It was truly an honor to have Ms. Bettie speak with our students, faculty and staff at our annual National Dialogue on Race. She delivered a message that was inspirational, authentic and educational. Her message comes from her inner spirit that is rooted in love for all people and her deep desire for us as a community, as people, to do better. She encourages us to unify and continue to pave the way for future generations to come, as those that came before us made a way for you and I to be able to experiences the simple joys of life together. The simple things that many of us don’t realize we’re not a part of everyday life 60 years ago. Her account of history is touching, as she intertwines her soulful melodic voice into storytelling. She shared her journey of yesterday and passes the baton to college communities to make it better for today and tomorrow.

I would highly recommend Ms. Bettie because her story and message should be heard by all: students, faculty and administrators. Attendees are still sharing their feedback from her talk with me and others. We will definitely have her return in the spring.

Christy BanksAssistant Director of Campus Activities and Multicultural Affairs Suffolk County Community College

“I cannot offer enough accolades and superlatives regarding the presentation from Ms. Bettie Mae Fikes. She provided our college community with a recounting of wrenching truths of her experience as a Civil Rights leader along with those of her fellow advocates, repeatedly emphasizing the peril, humiliation and death that so many have had to endure, and continue to endure, on this journey. Ms. Fikes delivered this education and call to action in a gracious and inspiring manner. The spontaneous infusion of song was incredibly moving. Ms. Fikes provided our community, namely students, with a noble challenge to take an active stance for equity and inclusion as a moral obligation. Clearly she continues to set a powerful example through her own life and work. As a Catholic and Franciscan college, Ms. Fikes reminded us of our duty to stay true to our values and actively stand against racism and foster solidarity with those who are marginalized…”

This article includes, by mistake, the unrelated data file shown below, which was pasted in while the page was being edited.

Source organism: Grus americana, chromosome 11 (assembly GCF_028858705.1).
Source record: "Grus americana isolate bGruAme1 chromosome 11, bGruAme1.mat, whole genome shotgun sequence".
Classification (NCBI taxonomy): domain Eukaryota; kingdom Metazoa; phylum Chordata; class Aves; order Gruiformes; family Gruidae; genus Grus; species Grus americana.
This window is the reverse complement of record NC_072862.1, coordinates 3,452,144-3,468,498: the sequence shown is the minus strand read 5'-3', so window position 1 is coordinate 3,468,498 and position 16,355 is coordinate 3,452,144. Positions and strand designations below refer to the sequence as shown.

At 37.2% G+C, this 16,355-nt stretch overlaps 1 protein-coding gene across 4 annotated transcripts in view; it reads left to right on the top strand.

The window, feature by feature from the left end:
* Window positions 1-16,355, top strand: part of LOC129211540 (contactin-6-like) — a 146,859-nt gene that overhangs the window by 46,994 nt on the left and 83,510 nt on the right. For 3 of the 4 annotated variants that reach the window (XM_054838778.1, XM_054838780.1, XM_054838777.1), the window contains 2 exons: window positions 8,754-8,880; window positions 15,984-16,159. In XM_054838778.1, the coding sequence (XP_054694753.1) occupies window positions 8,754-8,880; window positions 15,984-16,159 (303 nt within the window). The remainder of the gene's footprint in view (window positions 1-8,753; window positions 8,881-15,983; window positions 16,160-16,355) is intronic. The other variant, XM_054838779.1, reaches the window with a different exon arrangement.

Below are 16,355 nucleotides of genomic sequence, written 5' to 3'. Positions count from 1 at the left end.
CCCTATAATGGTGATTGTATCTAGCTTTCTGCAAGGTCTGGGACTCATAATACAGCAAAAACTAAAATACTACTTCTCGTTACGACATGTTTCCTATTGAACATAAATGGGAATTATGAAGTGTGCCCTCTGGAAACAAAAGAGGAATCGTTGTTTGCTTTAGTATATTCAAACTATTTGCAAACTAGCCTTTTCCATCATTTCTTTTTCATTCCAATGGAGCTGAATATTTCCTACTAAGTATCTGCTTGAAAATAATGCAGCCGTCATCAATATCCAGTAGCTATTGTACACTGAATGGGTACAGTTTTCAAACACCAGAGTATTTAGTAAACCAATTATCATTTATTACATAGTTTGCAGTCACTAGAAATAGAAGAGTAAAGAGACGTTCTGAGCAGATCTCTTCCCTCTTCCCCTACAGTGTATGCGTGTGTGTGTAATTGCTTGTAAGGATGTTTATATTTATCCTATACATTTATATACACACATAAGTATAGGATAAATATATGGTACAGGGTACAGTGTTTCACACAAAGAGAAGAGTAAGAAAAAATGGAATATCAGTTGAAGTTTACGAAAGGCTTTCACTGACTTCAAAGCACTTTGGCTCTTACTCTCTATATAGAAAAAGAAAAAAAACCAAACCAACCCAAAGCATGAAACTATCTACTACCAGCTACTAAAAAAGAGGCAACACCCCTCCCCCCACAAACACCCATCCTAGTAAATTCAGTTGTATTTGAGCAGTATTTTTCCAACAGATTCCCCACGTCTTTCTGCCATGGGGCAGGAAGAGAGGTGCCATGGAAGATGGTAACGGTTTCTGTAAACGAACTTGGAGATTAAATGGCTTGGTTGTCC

Br. George Camacho, O.F.M.Director - Damietta Cross-Cultural Center | Siena College


Bettie Mae Fikes, a.k.a ‘the voice of Selma’, is a celebrated icon of the 1960’s civil rights movement who has since sustained her public activity by frequently performing as a core member of the SNCC Freedom Singers and has graced the stages of Carnegie Hall, the Newport Jazz Festival and the Library of Congress. She is a recipient of the Long Walk to Freedom Award, and has recently been inducted into the Smithsonian Institute’s ‘Museum of Tolerance’ in an exhibition honoring women of the Civil Rights Movement.

Bettie Mae Fikes began singing gospel with her mother at age 4 then, as a founding member of the Freedom Singers, began traveling with Dr. Martin Luther King, Jr. during the Freedom Rights struggle.  This is how she came to be known as the “Voice” of Selma.  She has performed with the likes of Joe Turner, Lightnin’ Hopkins, Albert King and Bob Dillon, just to name a few.

Bettie is also a dynamic lecturer, having delivered moving speeches about diversity and civil rights at universities throughout the United States and Canada. She remains one of only a few living divas who can legitimately lay claim to the title, ‘The Queen of the Blues’ and back it up with both a genuine gift for soul music and relevant historical significance.  Her message is universal, timely and timelessly trans-generational.

Bettie Mae Fikes is a powerful, beautiful woman.  She holds Blues audiences in the palm of her well-manicured hand when she takes to the stage and begins to tell each person in that rapt crowd a story.  Yes, she’s a storyteller.  A musical genius of a storyteller.  She’ll weave you into her story with her impromptu lyrics; caress you with that throaty, rich, velvety voice…until you believe you are the only one in the room.  Small in stature, she seems ten feet tall when she’s in the spotlight gazing down at you.  Her voice can vibrate a room until the walls beg for mercy.